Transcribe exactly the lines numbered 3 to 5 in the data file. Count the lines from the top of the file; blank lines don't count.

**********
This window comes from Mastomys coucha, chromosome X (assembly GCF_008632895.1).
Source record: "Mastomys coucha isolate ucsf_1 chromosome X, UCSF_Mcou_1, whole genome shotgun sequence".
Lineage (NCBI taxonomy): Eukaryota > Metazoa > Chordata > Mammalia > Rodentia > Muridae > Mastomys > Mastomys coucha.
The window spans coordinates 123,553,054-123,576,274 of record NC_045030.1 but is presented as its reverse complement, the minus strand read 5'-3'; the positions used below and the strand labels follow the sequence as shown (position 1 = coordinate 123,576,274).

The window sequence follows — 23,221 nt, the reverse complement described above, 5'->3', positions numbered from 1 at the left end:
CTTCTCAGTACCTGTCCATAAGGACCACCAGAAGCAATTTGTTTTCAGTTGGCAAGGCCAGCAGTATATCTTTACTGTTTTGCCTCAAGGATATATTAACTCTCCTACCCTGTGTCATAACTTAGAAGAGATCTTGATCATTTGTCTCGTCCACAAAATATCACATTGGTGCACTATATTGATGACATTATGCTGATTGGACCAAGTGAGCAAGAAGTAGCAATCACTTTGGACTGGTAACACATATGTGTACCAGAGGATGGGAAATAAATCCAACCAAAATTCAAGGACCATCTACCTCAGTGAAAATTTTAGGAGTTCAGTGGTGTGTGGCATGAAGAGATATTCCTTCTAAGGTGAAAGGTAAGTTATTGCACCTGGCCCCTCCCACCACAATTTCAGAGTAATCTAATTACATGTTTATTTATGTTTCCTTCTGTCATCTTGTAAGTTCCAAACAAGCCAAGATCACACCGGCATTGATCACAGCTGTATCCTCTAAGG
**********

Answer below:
Lineage (NCBI taxonomy): Eukaryota > Metazoa > Chordata > Mammalia > Rodentia > Muridae > Mastomys > Mastomys coucha.
The window spans coordinates 123,553,054-123,576,274 of record NC_045030.1 but is presented as its reverse complement, the minus strand read 5'-3'; the positions used below and the strand labels follow the sequence as shown (position 1 = coordinate 123,576,274).

The window sequence follows — 23,221 nt, the reverse complement described above, 5'->3', positions numbered from 1 at the left end: